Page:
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An application to the Doctor of Engineering program includes the following components:

  • Basic demographic, employment information
  • Information on prior degrees (note: master’s degree is required) including transcripts
  • Statement of Purpose (why the applicant wishes to pursue a DEng)
  • Research Proposal (a general description of what the student wishes to work on)
  • Identification of possible WSE advisor(s)
  • Home institution support letter
  • Credentials of the co-advisor
  • Additional letters of recommendation

To be admitted to the Doctor of Engineering program, the application must be approved both by the Doctor of Engineering Oversight Committee as well as the WSE faculty member who will be serving as advisor.

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Educational Objectives

There are three overarching educational objectives for DEng students:

  • Ability to acquire new, advanced knowledge
  • Ability to formulate a research problem/program
  • Execution of the proposed research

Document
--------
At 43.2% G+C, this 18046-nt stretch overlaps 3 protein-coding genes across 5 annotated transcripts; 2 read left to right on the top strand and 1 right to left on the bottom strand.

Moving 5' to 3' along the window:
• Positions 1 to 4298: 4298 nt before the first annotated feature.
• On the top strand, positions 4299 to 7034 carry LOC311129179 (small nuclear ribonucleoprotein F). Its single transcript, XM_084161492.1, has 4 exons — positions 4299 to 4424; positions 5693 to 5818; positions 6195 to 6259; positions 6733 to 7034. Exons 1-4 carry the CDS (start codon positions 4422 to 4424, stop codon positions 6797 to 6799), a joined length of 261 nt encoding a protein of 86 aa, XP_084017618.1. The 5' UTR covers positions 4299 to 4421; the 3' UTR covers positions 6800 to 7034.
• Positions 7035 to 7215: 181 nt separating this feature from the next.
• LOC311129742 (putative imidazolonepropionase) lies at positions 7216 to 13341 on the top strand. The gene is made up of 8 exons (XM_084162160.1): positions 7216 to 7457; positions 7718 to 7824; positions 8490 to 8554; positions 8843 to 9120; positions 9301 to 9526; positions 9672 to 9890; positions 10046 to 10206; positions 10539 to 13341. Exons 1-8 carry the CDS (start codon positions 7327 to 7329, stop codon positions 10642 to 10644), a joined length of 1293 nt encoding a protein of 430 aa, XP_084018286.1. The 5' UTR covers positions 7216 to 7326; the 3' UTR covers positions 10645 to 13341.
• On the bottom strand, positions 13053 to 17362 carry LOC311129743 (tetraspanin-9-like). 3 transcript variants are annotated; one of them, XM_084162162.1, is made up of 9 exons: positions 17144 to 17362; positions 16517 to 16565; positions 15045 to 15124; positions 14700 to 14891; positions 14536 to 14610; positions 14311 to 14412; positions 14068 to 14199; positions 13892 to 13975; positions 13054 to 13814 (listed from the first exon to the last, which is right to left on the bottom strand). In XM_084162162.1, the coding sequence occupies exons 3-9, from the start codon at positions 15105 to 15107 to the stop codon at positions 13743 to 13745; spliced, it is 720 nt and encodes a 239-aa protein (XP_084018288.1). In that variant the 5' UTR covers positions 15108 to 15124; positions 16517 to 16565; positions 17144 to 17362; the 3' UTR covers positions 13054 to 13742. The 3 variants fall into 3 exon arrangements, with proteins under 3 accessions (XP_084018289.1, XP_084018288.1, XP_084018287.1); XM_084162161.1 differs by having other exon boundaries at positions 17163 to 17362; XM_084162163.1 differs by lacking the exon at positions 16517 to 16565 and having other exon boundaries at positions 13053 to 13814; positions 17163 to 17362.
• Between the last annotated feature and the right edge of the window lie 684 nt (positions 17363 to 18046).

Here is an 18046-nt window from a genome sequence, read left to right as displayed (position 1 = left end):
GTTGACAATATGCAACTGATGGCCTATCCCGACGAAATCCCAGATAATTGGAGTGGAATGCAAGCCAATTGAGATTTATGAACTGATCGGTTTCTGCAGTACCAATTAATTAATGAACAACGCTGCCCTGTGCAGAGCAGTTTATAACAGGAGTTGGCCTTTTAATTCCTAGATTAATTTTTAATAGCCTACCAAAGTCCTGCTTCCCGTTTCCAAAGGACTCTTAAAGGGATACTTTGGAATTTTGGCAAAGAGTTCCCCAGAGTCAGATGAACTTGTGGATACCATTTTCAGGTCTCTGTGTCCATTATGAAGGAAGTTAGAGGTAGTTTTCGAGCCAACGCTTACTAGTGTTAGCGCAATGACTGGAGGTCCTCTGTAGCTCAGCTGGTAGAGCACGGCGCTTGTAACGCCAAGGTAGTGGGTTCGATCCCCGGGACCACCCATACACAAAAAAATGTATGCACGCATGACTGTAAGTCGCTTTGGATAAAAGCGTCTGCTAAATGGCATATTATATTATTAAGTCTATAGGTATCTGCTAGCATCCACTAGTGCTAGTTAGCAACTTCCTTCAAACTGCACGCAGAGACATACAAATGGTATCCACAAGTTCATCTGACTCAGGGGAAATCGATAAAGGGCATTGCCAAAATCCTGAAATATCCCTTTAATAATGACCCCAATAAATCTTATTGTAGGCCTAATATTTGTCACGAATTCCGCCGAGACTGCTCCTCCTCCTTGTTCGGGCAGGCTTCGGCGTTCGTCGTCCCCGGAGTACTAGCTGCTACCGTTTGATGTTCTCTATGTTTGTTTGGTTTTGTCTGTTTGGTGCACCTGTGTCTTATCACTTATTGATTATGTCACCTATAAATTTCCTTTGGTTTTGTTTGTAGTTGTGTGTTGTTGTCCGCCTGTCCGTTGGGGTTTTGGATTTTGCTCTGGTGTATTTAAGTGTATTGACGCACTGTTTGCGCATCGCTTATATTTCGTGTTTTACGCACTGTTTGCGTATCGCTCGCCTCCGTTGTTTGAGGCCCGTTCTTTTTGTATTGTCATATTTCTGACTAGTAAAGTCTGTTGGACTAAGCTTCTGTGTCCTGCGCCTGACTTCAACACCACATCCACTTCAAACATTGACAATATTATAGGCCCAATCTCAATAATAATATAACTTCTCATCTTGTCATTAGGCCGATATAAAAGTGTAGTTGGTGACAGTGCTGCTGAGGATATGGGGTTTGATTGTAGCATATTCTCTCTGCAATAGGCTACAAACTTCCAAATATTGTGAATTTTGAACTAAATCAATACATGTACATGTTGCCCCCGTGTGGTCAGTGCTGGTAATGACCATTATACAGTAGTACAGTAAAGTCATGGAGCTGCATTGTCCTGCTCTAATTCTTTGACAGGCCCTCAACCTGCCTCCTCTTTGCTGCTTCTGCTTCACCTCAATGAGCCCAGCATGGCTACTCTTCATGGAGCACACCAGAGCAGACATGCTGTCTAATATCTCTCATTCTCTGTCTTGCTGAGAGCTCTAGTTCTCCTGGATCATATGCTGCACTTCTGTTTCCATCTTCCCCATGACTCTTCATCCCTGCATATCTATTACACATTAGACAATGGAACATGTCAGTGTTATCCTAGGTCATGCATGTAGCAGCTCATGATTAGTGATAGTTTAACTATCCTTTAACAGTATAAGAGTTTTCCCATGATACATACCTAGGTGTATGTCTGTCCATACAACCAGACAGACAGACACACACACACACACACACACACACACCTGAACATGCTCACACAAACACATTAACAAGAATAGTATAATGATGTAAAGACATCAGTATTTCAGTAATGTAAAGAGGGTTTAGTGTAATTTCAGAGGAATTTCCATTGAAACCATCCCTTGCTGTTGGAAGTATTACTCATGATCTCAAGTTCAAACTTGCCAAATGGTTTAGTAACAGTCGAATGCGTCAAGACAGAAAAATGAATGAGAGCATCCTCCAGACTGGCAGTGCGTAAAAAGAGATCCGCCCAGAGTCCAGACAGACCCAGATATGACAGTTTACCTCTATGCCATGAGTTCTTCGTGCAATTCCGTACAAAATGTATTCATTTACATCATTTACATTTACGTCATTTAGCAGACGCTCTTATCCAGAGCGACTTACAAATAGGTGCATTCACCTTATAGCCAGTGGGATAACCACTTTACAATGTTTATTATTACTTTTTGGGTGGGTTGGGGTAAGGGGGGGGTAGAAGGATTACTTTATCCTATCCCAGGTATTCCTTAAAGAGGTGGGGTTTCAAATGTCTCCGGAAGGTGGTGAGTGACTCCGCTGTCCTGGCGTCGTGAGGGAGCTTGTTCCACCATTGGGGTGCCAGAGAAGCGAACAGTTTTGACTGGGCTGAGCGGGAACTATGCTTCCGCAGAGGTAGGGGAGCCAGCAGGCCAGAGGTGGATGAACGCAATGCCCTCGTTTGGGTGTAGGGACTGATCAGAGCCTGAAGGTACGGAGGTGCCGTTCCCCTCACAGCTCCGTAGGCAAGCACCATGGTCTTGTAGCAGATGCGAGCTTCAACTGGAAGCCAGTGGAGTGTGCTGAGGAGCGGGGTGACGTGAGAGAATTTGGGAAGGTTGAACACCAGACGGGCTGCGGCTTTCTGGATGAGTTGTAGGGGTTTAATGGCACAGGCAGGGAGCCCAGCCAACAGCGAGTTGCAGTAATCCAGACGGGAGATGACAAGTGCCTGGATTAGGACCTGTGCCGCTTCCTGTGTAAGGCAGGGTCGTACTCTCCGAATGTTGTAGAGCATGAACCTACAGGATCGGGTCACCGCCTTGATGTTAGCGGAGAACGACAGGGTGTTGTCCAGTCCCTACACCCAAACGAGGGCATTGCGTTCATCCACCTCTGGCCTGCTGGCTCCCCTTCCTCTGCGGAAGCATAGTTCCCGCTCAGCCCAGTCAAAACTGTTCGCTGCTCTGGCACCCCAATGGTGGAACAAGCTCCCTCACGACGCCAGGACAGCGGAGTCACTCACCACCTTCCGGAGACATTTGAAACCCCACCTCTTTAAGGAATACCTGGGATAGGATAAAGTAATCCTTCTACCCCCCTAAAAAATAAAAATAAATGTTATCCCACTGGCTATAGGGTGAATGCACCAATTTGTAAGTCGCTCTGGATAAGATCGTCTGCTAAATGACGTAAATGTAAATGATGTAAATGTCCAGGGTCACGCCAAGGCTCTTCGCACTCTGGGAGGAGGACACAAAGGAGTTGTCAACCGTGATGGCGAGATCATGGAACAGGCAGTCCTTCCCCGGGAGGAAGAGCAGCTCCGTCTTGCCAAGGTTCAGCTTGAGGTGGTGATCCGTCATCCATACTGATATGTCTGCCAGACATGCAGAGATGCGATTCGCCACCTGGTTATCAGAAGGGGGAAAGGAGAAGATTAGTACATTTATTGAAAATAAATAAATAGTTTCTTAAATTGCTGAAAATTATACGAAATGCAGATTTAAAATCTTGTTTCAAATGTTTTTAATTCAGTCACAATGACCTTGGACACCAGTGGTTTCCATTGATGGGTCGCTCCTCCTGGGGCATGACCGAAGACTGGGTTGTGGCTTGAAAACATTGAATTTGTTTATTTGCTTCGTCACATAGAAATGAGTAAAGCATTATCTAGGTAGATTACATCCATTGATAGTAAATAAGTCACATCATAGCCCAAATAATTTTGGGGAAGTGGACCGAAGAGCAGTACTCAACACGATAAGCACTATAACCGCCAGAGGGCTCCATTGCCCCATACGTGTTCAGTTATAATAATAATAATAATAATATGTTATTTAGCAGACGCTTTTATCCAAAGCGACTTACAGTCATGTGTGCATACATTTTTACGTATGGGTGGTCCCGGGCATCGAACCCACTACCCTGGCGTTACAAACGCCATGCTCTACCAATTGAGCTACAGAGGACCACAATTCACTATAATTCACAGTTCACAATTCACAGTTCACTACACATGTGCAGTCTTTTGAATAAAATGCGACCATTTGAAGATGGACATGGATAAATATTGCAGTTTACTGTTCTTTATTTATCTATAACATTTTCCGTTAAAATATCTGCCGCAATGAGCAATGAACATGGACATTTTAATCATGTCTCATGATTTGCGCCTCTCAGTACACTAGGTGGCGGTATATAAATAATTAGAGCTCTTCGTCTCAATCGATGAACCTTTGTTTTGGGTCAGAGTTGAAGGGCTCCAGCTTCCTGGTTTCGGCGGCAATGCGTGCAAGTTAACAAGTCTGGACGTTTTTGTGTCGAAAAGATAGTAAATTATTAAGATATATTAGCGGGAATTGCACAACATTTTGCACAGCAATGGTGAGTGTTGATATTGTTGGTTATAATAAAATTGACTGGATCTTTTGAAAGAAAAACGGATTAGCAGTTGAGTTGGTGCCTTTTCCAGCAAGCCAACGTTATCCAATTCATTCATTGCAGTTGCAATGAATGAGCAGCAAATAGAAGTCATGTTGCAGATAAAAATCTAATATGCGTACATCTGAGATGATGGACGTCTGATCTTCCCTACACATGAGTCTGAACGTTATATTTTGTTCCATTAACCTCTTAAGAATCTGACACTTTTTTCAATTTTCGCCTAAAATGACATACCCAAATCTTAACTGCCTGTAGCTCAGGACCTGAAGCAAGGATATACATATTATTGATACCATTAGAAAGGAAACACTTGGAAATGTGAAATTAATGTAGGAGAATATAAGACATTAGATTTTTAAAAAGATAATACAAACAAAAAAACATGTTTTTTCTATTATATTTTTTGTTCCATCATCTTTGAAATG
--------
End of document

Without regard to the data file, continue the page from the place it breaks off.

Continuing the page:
These objectives are assessed by three milestone examinations, respectively:

  • Preliminary Examination
  • Proposal Presentation and Examination
  • Project Defense

These are described in further detail in the next two sections.

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The First Year

(Diagnostic Interview and milestone exams #1 and #2)

Doctor of Engineering students are expected to come to Baltimore twice each year in January and June (see Semiannual Doctor of Engineering Conference below). DEng students may begin their program at either time, but for the sake of this description, we imagine a June start.

DEng students begin their program in June with an extended, in-person meeting with their advisor. This meeting is called the Diagnostic Interview. The student and advisor discuss the proposed project and identify new material for the student to learn (roughly equivalent to two graduate-level courses). This new material should be relevant to the proposed research, especially to guide the student to fill in background material that the advisor anticipates will be needed. Together, the advisor and student lay out a syllabus of study for the coming months. (The syllabus is then approved by the student’s three-person supervisory committee.)